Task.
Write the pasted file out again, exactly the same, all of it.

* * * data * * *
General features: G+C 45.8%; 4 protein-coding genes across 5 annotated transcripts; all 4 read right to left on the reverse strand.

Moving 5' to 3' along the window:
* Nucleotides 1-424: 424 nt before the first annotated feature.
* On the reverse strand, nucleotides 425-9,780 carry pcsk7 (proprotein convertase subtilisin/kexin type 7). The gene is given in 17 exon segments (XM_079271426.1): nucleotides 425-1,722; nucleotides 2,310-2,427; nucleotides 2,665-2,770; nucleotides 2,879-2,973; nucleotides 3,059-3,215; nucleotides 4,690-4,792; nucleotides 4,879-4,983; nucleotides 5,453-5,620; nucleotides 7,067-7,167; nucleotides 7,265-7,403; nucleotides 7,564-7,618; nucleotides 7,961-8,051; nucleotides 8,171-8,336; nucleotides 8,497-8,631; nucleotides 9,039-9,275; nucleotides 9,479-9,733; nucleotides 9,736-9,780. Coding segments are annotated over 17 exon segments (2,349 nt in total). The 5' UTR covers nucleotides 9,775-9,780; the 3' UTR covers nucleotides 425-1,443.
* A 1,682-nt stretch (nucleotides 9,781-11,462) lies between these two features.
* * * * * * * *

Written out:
General features: G+C 45.8%; 4 protein-coding genes across 5 annotated transcripts; all 4 read right to left on the reverse strand.

Moving 5' to 3' along the window:
* Nucleotides 1-424: 424 nt before the first annotated feature.
* On the reverse strand, nucleotides 425-9,780 carry pcsk7 (proprotein convertase subtilisin/kexin type 7). The gene is given in 17 exon segments (XM_079271426.1): nucleotides 425-1,722; nucleotides 2,310-2,427; nucleotides 2,665-2,770; nucleotides 2,879-2,973; nucleotides 3,059-3,215; nucleotides 4,690-4,792; nucleotides 4,879-4,983; nucleotides 5,453-5,620; nucleotides 7,067-7,167; nucleotides 7,265-7,403; nucleotides 7,564-7,618; nucleotides 7,961-8,051; nucleotides 8,171-8,336; nucleotides 8,497-8,631; nucleotides 9,039-9,275; nucleotides 9,479-9,733; nucleotides 9,736-9,780. Coding segments are annotated over 17 exon segments (2,349 nt in total). The 5' UTR covers nucleotides 9,775-9,780; the 3' UTR covers nucleotides 425-1,443.
* A 1,682-nt stretch (nucleotides 9,781-11,462) lies between these two features.